Chinas IT exports were already $43B in 2001 its forex recently touched off 0.25 trillion dollars. Exports including HK are $400B... India has loooooooooong way to go to compete with China India is better off competing with Pak. http://www3.pak.org/gupshup/smilies/smile.gif
            http://www3.pak.org/gupshup/smilies/ok.gif http://www3.pak.org/gupshup/smilies/ok.gif http://www3.pak.org/gupshup/smilies/ok.gif

            Comment


              #7
              AlignTech is not going very good these days. The company lost over $18 million in the first quarter of this year. They laid of quite a few ppl like both Lahore and Karachi, including one of my friends.

              Anyway, call centers are a great way for Pakistan to get lots of FOREx, and I hope others follow suit after Dell and AT&T.

              ------------------
              You can only paint with the colors you're given...
              ...so get what you like and like what you have.

              Comment


                #8
                no wonder musharuff say we talk to anyone anywhere anytime.

                Comment


                  #9
                  Originally posted by rvikz:
                  no wonder musharuff say we talk to anyone anywhere anytime.
                  What does Musharraf's comments has to do with I.T performance in Pak?

                  http://www3.pak.org/gupshup/smilies/confused.gif

                  http://www3.pak.org/gupshup/smilies/hula.gifTAKE YOUR BEST SHOT AT MEhttp://www3.pak.org/gupshup/smilies/hula.gif

                  Comment


                    #10
                    http://www.sulekha.com/redirectnh.asp?cid=217879


                    The vanishing software houses


                    By Aamir Shafaat Khan

                    It is amazing that out of the total 664 registered software houses (SWHs), only 323 are operating, and 221 have either closed down or have become non-functional, while 86 of these houses are not even traceable -- perhaps on account of incorrect addresses or they may have been shifted to some other locations. Another 34 of these have switched to some other enterprising businesses.

                    The census, recently conducted by the Federal Bureau of Statistics (FBS) on "software industry and its related services in Pakistan" reveals that the 278 SWHs serving countrywide, have engaged about 8,527 persons with the male/female ratio of 9:1. Around 94 per cent of the total employed are on full-time basis and the remaining six per cent work part-time. The Programmers being 2,438 are the highest of the figures, with some 13 per cent serving as the executives and the project managers. This sector can proudly boost for hiring 85 PhDs, 44 Phils, 30 per cent Master degree holders, and 42 per cent graduates. About 76 per cent of the total persons occupied in software industry belong to the Information Technology (IT), and the remaining 24 per cent are the non-IT staff working in administrative, financial and other related fields.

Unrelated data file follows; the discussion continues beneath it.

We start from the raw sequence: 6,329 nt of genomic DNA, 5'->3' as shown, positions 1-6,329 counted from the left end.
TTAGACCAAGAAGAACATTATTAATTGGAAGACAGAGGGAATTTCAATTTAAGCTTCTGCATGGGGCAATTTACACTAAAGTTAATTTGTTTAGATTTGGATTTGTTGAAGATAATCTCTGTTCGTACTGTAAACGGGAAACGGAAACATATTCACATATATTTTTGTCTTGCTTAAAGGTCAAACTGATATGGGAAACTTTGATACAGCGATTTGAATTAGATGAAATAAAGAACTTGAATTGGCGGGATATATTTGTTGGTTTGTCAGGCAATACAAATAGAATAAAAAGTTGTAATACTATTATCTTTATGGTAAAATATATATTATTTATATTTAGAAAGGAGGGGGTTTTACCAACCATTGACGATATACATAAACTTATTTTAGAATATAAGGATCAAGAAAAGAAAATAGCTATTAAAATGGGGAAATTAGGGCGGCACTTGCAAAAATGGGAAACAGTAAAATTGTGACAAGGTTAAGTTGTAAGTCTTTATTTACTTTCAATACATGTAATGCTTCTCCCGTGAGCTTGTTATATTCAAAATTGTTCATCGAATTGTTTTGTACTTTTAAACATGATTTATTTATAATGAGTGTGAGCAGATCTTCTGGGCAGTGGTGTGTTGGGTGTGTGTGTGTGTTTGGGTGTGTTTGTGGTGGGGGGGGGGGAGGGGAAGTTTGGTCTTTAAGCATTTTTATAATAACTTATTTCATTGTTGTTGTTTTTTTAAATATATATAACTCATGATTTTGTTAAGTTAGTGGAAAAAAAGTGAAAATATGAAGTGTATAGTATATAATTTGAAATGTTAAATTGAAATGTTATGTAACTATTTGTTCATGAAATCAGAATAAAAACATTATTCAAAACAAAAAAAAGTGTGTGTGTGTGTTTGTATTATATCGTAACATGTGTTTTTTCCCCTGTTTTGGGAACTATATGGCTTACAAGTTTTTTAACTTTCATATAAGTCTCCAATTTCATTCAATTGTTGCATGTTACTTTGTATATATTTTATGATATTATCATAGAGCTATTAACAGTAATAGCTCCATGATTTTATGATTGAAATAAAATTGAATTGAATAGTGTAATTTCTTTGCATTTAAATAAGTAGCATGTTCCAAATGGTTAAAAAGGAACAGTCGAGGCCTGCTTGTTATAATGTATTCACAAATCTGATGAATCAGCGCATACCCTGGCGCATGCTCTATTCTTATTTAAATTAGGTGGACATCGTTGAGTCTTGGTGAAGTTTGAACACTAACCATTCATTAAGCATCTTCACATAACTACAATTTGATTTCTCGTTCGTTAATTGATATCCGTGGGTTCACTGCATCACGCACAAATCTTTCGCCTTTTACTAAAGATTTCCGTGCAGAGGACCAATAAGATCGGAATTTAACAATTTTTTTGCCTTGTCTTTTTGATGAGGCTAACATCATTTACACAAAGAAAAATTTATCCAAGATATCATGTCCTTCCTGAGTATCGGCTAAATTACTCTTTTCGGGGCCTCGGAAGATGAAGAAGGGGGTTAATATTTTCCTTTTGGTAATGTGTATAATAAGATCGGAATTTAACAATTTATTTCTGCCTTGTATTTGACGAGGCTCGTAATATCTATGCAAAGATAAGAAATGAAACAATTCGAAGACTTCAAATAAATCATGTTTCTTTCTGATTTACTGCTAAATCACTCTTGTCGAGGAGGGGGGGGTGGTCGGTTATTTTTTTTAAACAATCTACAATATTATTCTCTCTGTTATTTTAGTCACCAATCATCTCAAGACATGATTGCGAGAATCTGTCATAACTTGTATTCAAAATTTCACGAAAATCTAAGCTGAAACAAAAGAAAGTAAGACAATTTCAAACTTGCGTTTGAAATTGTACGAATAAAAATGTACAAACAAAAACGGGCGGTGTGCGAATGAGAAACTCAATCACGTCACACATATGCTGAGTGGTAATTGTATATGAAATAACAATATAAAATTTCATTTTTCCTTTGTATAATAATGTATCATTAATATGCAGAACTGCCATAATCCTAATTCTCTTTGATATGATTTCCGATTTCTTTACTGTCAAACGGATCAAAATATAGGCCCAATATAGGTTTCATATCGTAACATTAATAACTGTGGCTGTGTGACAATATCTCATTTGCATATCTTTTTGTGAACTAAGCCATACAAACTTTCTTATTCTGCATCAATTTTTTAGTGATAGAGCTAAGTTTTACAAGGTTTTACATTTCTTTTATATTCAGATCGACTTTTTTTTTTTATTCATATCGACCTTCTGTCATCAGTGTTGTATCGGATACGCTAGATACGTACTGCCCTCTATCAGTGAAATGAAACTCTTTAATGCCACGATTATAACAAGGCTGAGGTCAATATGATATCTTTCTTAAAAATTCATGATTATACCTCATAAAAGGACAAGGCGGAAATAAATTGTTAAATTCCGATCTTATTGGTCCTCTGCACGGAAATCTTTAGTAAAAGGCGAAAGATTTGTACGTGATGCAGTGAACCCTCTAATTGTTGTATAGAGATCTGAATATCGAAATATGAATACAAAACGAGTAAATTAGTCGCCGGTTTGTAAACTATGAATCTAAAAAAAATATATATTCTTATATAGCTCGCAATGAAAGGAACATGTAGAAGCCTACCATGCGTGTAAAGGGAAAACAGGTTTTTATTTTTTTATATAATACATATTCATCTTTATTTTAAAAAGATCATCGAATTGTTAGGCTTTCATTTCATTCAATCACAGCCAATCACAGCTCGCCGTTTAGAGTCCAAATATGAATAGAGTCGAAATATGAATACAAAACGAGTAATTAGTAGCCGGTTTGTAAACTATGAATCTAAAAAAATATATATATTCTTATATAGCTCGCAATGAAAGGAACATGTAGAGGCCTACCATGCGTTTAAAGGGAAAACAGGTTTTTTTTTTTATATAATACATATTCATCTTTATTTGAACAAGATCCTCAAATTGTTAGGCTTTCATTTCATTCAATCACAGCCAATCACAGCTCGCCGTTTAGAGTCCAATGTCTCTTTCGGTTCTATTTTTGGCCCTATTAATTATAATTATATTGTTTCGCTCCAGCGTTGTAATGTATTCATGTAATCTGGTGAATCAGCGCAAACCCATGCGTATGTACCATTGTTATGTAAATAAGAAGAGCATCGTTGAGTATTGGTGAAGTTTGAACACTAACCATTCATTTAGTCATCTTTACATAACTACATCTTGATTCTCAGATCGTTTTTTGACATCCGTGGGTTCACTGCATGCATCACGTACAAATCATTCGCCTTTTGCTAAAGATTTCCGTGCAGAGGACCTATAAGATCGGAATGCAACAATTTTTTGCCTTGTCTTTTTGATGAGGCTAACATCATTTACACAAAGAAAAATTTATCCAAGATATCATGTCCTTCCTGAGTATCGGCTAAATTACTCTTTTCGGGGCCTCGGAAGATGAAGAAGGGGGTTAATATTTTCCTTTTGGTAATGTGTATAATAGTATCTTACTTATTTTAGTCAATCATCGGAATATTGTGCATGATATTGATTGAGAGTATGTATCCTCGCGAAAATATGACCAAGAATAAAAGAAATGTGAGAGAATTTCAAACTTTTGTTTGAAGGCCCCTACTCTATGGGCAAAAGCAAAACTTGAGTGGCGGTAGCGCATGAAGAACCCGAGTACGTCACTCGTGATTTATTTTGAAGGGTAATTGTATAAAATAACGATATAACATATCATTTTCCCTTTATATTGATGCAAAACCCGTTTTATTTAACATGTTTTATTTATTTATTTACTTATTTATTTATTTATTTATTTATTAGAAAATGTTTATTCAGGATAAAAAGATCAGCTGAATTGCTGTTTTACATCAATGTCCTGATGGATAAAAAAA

The FBS, however, did face some difficulties in conducting the census as out of the operational 323 software houses, merely 278 responded to enquiries, whereas 45 absolutely refused to share their data, with some 202 SWHs responding to all queries and the remaining 76 evaded vital information like employment cost and earning from their businesses. Around 245 of these are local houses, and the rest 33 are subsidiaries, with almost 50 per cent or 16 located in Islamabad and 30 per cent in Lahore, while the remaining in Karachi. The number of SWHs operating in only Pakistan are 212, and 66 are said to be maintaining their branches overseas, also.

                    The number of registered houses with one or more organization is 250, and the 28 are not registered with any organization and almost half of these unregistered SWHs are situated in Lahore. Approximately 125 of these have multiple registration. The highest number are registered with the Pakistan Software Export Board (214), followed by 66 with the Pakistan Software Houses Association (PASHA), and 39 with others. Until 1995, there were only 54 SWHs, while 72 new ones were established in 2000.